original article: Stepford School: Princeton students forced to abandon individuality, freshman says
February 13, 2017 by JENNIFER KABBANY

Carrie Pritt, a freshman at Princeton University studying computer science, has penned a powerful piece illustrating the stranglehold political correctness has on her Ivy League institution.

Dysfunctional. Dystopian. Oppressive. Writing in Quillette, the picture she paints of her campus is chilling and creepy — think a Stepford School — with militant students and scholars creating an environment that ensures people say the right things, conform, avoid insulting others at all costs:

Like many other schools, Princeton has become disturbingly homogeneous because of this phenomenon. Not only that, but the pressure to respect other groups on and off campus is pushing my generation into left-wing uniformity. We are encouraged to mind our own business by mimicking politically correct values without ever thinking them through on our own. No one questioned the students and faculty members who disrespectfully walked out of Charles Murray’s lecture hall after he was invited to speak on campus this winter.

My teachers and classmates openly referred to Trump’s voters as uneducated bigots throughout the election season, while taking any criticism of Clinton as an attack against women. Anyone who dares to voice a religious opinion is regarded as unintelligent. The fear of being called racist draws our attention to a black woman’s skin instead of her character, and the fear of being called homophobic emphasizes a gay man’s sexuality over his personality. We have been trained to tiptoe around each other and distribute trigger warnings with generosity.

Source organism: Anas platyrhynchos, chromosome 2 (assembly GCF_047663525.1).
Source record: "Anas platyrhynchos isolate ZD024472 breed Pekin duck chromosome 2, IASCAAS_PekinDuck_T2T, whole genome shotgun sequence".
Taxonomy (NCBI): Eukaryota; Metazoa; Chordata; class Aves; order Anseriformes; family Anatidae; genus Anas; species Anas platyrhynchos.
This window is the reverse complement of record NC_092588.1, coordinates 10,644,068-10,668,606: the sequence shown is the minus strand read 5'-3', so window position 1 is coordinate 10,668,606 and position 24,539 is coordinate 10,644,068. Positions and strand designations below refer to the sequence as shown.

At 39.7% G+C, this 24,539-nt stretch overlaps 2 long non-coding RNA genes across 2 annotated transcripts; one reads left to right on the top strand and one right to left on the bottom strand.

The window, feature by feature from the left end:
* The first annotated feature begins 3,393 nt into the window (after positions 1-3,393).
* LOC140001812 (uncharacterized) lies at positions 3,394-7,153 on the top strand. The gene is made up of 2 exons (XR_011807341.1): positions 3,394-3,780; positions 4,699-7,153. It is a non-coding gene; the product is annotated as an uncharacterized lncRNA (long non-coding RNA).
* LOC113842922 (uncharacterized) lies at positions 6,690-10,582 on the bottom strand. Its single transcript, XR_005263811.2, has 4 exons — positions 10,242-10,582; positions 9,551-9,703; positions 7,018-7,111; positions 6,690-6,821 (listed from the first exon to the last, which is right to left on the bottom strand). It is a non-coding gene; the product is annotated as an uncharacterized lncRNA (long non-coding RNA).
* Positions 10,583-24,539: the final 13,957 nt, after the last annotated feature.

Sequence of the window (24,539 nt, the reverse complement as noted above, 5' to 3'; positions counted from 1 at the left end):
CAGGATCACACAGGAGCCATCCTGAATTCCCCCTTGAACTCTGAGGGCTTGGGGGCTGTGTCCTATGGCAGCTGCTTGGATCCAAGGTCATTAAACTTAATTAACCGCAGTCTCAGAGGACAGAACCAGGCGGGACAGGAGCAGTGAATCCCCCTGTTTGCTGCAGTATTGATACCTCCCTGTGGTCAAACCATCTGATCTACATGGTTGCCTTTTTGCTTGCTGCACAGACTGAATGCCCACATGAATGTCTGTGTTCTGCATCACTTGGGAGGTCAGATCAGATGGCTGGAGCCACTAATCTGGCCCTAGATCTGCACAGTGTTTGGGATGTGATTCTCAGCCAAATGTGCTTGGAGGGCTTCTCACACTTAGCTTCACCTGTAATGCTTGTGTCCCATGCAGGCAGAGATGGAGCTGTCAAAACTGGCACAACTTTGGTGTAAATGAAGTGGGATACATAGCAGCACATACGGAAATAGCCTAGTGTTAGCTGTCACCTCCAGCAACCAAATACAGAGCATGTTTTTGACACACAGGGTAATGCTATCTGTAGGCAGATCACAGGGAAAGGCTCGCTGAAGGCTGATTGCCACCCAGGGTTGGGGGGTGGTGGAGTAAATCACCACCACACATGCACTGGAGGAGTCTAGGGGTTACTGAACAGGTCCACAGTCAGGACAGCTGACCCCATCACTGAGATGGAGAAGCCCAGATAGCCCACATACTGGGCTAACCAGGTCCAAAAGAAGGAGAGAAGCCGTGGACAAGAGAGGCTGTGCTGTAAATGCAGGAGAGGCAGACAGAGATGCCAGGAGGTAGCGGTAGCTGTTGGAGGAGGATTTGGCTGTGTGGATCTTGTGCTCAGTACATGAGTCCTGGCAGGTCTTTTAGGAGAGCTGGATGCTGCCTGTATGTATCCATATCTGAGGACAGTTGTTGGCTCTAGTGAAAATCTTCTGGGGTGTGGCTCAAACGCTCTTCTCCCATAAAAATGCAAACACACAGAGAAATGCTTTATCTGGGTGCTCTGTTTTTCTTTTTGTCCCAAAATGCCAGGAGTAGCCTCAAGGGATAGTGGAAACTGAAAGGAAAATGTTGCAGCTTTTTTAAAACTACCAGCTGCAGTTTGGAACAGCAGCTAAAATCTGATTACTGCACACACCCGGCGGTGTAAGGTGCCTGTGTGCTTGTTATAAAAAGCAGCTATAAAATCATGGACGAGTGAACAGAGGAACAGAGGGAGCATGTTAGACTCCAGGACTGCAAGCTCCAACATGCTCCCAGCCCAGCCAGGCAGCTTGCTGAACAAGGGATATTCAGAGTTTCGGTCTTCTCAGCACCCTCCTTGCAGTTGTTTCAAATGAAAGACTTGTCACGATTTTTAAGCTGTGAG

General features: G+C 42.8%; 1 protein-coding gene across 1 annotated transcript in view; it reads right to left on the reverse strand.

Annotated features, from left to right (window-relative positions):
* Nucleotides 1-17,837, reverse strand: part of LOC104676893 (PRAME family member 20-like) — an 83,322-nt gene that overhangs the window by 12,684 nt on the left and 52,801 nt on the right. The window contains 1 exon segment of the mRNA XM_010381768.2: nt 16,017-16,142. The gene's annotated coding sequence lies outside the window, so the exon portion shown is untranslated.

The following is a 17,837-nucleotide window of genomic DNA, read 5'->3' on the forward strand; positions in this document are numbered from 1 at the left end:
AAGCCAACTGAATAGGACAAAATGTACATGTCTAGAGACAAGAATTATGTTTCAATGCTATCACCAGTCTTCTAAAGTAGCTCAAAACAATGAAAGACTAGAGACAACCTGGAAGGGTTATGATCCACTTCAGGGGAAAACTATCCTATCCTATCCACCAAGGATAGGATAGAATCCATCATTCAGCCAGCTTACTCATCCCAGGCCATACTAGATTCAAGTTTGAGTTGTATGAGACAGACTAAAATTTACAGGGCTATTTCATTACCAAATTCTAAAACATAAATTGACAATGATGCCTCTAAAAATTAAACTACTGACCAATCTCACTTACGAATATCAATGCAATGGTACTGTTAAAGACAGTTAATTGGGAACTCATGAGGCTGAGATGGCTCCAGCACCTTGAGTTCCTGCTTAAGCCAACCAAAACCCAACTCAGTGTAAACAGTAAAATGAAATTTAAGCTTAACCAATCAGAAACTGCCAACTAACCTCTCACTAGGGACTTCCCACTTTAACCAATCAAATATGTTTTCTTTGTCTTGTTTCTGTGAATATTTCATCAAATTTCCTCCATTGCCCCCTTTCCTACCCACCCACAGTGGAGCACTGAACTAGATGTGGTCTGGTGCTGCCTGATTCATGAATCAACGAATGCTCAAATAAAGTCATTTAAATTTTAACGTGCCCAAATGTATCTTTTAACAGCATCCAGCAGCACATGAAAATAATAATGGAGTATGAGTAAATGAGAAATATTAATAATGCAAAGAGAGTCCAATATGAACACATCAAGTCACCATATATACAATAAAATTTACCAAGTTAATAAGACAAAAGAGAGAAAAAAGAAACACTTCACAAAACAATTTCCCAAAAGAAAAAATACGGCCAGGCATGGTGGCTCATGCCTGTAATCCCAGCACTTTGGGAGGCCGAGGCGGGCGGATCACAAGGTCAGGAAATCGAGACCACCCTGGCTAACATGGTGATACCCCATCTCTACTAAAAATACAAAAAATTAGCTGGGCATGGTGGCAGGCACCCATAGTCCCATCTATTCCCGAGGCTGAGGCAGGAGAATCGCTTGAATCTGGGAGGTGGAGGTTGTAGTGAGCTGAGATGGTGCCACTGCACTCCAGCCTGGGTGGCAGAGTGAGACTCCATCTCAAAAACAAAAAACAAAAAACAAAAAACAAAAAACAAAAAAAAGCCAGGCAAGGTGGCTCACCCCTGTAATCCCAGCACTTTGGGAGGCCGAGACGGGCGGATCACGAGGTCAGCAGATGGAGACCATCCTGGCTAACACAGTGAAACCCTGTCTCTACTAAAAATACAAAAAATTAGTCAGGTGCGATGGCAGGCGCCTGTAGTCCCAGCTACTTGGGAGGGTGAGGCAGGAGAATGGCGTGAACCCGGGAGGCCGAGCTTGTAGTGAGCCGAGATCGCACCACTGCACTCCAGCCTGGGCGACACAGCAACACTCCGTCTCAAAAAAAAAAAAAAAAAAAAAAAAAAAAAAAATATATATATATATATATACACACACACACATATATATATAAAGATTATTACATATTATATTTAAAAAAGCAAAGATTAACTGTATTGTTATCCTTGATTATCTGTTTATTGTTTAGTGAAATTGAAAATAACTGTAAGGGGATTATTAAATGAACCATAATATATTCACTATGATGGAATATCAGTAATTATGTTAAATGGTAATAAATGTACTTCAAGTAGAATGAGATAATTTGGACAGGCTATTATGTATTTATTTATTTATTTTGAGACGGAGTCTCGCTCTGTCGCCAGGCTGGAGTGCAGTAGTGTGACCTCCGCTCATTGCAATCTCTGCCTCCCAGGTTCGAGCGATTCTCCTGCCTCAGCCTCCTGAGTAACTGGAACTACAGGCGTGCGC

Where did this training start? Try mandatory freshman orientation. Pritt writes:

“Stand up if you identify as Caucasian.”

The minister’s voice was solemn. I paused so that I wouldn’t be the first one standing, and then slowly rose to my feet. “Look at your community,” he said. I glanced around the auditorium obediently. The other students looked as uncomfortable as I felt, and as white. ¨Thank you,” the minister said finally. After we sat down, he went on to repeat the exercise for over an hour with different adjectives in place of “Caucasian”: black, wealthy, first-generation, socially conservative. Each time he introduced a new label, he paused so that a new group of students could stand and take note of one another. By the time he was finished, every member of Princeton University’s freshman class had been branded with a demographic.

This doesn’t sound like a university — more like a re-education camp.

Writing about “Princeton’s Surreal ‘Diversity Training’ for Students,” Amelia Hamilton in Acculturated points out: “Academia is openly intolerant of diversity of thought, but exercises like the one Pritt experienced at Princeton are even worse. They strip students of one of the most important things for creating genuine diversity and intellectual rigor: individuality.”